Hi Wildhub members,
I’m Chloe, and I’m a Conservation and International Wildlife Trade MSc student at DICE.
My background is a bit different though, as my BSc was in Veterinary Nursing and Applied Animal Behaviour, and I also have 2 years experience within the NHS COVID-19 services.
My undergraduate was social-science based, looking at the well-being of veterinary nurses in England. I’m switching to natural sciences for my MSc, looking at the behaviours and activity of Bermuda skinks with Chester Zoo.
If you’d like to connect, please feel free to reach out here, or connect with me on LinkedIn!
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A warm welcome to WildHub, Chloe! Great to see you here! If you’re willing to share, what were your main research findings on the well-being of veterinary nurses in England? Conservationists may benefit from these insights as little research has been done on this topic in our field.
I had to be quite careful with how I conducted this research, but my main findings across RVNs in England were the following:
On a daily basis, RVNs well-being was affected by the amount of hours worked; being in sole charge (working alone), the responsibility of patient care; managerial expectations; workplace relationships and client expectations.
No participants felt relaxed; had energy to spare; thinking clearly and felt close to others on a daily basis. Alternatively, some participants never felt optimistic about the future; had never been dealing with problems well and had never been thinking clearly.
Whilst this was very much a veterinary-focused dissertation, I feel perhaps leaders and managers could benefit from some of the results, regardless of the job sector!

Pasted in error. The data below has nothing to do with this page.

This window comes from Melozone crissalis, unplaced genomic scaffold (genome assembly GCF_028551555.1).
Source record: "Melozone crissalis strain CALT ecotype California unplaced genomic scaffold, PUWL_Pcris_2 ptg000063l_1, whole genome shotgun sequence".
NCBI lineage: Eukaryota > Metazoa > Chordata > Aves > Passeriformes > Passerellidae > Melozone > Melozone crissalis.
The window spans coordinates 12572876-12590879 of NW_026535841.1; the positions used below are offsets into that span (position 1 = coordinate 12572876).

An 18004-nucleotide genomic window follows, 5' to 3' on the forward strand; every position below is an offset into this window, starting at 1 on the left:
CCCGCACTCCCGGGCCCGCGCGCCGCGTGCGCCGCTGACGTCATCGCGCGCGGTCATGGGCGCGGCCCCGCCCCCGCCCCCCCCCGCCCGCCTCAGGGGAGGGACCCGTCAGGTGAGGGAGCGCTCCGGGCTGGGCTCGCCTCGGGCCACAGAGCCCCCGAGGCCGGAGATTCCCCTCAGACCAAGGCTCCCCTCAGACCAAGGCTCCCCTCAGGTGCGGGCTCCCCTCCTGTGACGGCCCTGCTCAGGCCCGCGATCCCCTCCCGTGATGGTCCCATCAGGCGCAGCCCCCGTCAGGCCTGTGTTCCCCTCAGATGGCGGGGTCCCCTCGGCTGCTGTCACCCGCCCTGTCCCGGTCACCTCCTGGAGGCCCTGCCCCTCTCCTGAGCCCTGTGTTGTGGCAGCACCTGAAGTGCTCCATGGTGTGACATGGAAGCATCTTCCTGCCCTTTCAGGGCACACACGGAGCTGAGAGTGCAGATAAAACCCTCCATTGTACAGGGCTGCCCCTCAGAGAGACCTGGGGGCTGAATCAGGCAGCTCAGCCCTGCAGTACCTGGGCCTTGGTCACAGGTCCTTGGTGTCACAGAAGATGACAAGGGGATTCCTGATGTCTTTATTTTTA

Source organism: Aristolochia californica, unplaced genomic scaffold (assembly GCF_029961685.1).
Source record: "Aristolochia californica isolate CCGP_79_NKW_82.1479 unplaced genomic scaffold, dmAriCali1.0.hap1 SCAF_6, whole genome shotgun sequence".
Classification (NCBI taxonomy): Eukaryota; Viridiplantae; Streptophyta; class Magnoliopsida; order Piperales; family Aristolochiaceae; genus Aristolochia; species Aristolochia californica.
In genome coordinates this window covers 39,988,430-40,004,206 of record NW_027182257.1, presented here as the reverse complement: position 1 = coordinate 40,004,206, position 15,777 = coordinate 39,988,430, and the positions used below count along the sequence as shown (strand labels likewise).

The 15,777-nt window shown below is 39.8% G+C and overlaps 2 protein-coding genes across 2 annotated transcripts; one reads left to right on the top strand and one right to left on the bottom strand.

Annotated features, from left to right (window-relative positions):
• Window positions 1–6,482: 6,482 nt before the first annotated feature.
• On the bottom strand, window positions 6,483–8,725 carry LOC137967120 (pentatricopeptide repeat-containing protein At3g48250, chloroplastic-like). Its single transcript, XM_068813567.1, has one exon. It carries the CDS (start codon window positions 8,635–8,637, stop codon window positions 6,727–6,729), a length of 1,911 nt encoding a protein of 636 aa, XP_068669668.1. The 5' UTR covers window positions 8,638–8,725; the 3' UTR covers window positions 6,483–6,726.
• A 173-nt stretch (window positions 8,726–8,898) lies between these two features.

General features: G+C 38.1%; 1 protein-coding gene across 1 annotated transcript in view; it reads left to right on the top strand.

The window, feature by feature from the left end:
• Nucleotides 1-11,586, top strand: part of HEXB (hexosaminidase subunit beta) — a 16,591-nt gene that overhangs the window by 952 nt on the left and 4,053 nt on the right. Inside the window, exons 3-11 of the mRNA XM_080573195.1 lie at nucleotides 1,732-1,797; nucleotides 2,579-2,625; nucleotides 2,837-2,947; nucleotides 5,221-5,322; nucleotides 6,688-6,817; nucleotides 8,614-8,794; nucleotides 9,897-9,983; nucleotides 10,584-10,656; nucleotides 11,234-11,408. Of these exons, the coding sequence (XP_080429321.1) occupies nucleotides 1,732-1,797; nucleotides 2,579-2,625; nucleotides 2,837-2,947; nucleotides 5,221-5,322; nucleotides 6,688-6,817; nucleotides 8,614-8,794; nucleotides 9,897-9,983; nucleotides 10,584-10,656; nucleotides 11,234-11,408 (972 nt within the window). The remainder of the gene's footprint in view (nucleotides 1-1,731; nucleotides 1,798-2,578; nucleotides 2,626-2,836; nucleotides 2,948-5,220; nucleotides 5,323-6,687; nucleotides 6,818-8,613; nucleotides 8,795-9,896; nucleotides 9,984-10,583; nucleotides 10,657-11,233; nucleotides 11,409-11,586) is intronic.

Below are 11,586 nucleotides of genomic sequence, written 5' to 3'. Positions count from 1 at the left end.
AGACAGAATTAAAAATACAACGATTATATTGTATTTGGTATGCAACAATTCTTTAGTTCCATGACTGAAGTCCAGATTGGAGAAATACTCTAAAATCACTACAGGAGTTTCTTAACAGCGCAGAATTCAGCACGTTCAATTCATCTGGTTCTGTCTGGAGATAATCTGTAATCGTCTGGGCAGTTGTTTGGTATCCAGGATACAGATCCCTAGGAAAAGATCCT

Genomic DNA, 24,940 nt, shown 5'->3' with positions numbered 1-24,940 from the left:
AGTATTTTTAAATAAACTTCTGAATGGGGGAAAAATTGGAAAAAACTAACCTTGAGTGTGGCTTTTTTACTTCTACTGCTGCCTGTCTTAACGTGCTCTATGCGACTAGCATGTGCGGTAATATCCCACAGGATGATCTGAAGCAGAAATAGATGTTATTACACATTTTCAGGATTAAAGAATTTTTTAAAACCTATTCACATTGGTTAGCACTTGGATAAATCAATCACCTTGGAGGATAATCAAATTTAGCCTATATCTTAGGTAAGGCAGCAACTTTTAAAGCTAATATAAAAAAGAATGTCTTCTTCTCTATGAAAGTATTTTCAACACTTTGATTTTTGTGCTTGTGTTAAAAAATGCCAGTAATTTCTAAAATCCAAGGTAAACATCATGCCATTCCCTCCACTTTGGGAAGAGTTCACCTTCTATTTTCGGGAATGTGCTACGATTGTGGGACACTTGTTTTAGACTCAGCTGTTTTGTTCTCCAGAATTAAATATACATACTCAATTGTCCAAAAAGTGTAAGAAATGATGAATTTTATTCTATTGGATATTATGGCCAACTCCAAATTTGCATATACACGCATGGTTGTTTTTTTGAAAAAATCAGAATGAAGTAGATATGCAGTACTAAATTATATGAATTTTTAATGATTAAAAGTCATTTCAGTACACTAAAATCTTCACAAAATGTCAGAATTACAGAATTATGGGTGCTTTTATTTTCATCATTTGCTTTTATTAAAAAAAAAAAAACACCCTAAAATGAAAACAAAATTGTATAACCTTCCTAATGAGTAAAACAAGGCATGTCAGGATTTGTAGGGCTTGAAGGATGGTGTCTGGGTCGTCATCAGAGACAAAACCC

Welcome to WildHub, Chloe!
Thanks so much, Lara!
Hi Chloe, welcome to WildHub!
You have some really valuable finds! Thanks for sharing. As project managers, it is very important that we understand how our team is feeling and how to motivate and support them. It's an interesting topic that I'd like to explore further.
The wildlife trade in Bolivia is an illegal activity that happens in front of our eyes, without any legal consequences. Informal markets are easy to access and have power over the authorities. I wonder if you have any ideas on how small projects can focus their communication efforts to promote awareness and behavior change to reduce the popularity of this activity?
Thank you so much! I definitely think it’s a topic which often gets avoided across all job sectors, but it’s arguably one of the most important ones to face.
Illegal wildlife trade is always a difficult aspect of conservation, especially without the support from authorities. I wonder if applying some theories (such as the Theory of Planned behaviour) may be beneficial in this situation? Especially if there’s minimal funding. I read this paper once, and found it extremely interesting in being able to understand the rational of certain behaviours and how to try and change “harmful” behaviours.
I also think it depends on who you’re trying to target - if it’s members of the community (and sometimes, even the lowest people in the trade chain) are unaware and do not have knowledge on the ethics, welfare and conservation issues surrounding wildlife trade. I wonder if understanding the motivations of the harvesters/buyers/sellers through education and outreach programmes may be of use?